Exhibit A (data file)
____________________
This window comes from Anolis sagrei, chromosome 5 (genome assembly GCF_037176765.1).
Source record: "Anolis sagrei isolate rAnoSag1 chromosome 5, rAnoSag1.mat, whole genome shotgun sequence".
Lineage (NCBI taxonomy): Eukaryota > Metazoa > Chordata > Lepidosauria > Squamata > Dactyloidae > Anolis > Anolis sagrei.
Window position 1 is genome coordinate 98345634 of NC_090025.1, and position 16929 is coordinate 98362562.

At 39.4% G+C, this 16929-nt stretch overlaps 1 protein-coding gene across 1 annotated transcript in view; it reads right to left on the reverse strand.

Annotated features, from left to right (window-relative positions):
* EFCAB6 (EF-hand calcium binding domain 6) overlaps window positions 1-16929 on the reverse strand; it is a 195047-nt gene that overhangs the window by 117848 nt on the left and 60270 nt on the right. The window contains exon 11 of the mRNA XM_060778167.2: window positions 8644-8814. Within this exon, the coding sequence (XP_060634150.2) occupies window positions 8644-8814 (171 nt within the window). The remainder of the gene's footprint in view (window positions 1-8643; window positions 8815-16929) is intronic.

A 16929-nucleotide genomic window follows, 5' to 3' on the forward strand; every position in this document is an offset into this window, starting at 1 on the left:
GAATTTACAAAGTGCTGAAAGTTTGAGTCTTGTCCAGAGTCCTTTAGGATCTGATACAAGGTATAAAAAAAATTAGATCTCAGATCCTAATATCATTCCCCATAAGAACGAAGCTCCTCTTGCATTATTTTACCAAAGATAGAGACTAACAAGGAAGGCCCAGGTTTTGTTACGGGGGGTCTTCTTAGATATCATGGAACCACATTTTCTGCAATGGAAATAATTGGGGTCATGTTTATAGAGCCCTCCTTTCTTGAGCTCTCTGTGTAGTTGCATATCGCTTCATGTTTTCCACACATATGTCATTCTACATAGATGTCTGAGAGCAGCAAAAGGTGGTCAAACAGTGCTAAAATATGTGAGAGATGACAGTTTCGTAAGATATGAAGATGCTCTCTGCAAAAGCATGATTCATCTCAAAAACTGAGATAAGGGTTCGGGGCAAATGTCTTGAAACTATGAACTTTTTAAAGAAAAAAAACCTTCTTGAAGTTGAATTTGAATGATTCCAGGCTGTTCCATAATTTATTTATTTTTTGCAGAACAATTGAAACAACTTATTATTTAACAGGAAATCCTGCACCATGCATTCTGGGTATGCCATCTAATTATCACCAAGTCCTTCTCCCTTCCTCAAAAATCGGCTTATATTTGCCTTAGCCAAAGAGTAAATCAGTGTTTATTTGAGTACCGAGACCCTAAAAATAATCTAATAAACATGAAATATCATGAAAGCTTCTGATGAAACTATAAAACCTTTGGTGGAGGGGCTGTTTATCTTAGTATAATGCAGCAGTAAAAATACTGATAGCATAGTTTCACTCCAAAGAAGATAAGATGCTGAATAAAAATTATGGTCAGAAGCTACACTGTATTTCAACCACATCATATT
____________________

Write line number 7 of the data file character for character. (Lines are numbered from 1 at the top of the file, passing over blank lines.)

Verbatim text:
* EFCAB6 (EF-hand calcium binding domain 6) overlaps window positions 1-16929 on the reverse strand; it is a 195047-nt gene that overhangs the window by 117848 nt on the left and 60270 nt on the right. The window contains exon 11 of the mRNA XM_060778167.2: window positions 8644-8814. Within this exon, the coding sequence (XP_060634150.2) occupies window positions 8644-8814 (171 nt within the window). The remainder of the gene's footprint in view (window positions 1-8643; window positions 8815-16929) is intronic.